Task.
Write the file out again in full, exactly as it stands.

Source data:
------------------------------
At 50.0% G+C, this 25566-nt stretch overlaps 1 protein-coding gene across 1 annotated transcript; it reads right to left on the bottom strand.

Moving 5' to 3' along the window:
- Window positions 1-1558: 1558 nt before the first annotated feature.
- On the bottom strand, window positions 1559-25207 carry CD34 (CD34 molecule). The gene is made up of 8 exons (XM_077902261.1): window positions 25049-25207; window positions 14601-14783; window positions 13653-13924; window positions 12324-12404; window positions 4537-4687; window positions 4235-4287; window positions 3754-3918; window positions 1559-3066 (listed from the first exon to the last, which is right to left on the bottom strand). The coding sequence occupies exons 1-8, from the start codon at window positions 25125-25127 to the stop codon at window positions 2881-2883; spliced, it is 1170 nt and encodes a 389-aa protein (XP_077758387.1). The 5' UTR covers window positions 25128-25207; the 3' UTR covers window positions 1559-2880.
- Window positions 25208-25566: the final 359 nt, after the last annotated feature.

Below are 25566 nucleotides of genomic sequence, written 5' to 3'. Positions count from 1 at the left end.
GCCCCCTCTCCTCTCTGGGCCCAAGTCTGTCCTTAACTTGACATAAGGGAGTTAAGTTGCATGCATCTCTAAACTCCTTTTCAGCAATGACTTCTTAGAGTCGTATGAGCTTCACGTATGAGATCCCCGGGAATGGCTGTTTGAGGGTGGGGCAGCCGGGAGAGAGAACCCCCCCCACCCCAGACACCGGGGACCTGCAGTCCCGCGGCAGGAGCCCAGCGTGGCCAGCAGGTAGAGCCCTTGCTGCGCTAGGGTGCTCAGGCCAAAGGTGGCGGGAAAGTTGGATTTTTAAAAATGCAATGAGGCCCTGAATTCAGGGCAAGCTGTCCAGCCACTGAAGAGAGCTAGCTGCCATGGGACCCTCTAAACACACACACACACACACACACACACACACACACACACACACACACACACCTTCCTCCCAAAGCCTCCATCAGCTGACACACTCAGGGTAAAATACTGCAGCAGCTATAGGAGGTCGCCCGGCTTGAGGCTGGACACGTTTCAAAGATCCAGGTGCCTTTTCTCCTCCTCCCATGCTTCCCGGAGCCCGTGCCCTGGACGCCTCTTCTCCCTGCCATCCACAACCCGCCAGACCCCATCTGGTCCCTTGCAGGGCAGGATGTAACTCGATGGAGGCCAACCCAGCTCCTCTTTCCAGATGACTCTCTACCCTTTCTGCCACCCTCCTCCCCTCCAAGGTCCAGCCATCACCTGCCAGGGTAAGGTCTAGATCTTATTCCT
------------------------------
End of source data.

At 50.0% G+C, this 25566-nt stretch overlaps 1 protein-coding gene across 1 annotated transcript; it reads right to left on the bottom strand.

Moving 5' to 3' along the window:
- Window positions 1-1558: 1558 nt before the first annotated feature.
- On the bottom strand, window positions 1559-25207 carry CD34 (CD34 molecule). The gene is made up of 8 exons (XM_077902261.1): window positions 25049-25207; window positions 14601-14783; window positions 13653-13924; window positions 12324-12404; window positions 4537-4687; window positions 4235-4287; window positions 3754-3918; window positions 1559-3066 (listed from the first exon to the last, which is right to left on the bottom strand). The coding sequence occupies exons 1-8, from the start codon at window positions 25125-25127 to the stop codon at window positions 2881-2883; spliced, it is 1170 nt and encodes a 389-aa protein (XP_077758387.1). The 5' UTR covers window positions 25128-25207; the 3' UTR covers window positions 1559-2880.
- Window positions 25208-25566: the final 359 nt, after the last annotated feature.

Below are 25566 nucleotides of genomic sequence, written 5' to 3'. Positions count from 1 at the left end.
GCCCCCTCTCCTCTCTGGGCCCAAGTCTGTCCTTAACTTGACATAAGGGAGTTAAGTTGCATGCATCTCTAAACTCCTTTTCAGCAATGACTTCTTAGAGTCGTATGAGCTTCACGTATGAGATCCCCGGGAATGGCTGTTTGAGGGTGGGGCAGCCGGGAGAGAGAACCCCCCCCACCCCAGACACCGGGGACCTGCAGTCCCGCGGCAGGAGCCCAGCGTGGCCAGCAGGTAGAGCCCTTGCTGCGCTAGGGTGCTCAGGCCAAAGGTGGCGGGAAAGTTGGATTTTTAAAAATGCAATGAGGCCCTGAATTCAGGGCAAGCTGTCCAGCCACTGAAGAGAGCTAGCTGCCATGGGACCCTCTAAACACACACACACACACACACACACACACACACACACACACACACACACACCTTCCTCCCAAAGCCTCCATCAGCTGACACACTCAGGGTAAAATACTGCAGCAGCTATAGGAGGTCGCCCGGCTTGAGGCTGGACACGTTTCAAAGATCCAGGTGCCTTTTCTCCTCCTCCCATGCTTCCCGGAGCCCGTGCCCTGGACGCCTCTTCTCCCTGCCATCCACAACCCGCCAGACCCCATCTGGTCCCTTGCAGGGCAGGATGTAACTCGATGGAGGCCAACCCAGCTCCTCTTTCCAGATGACTCTCTACCCTTTCTGCCACCCTCCTCCCCTCCAAGGTCCAGCCATCACCTGCCAGGGTAAGGTCTAGATCTTATTCCT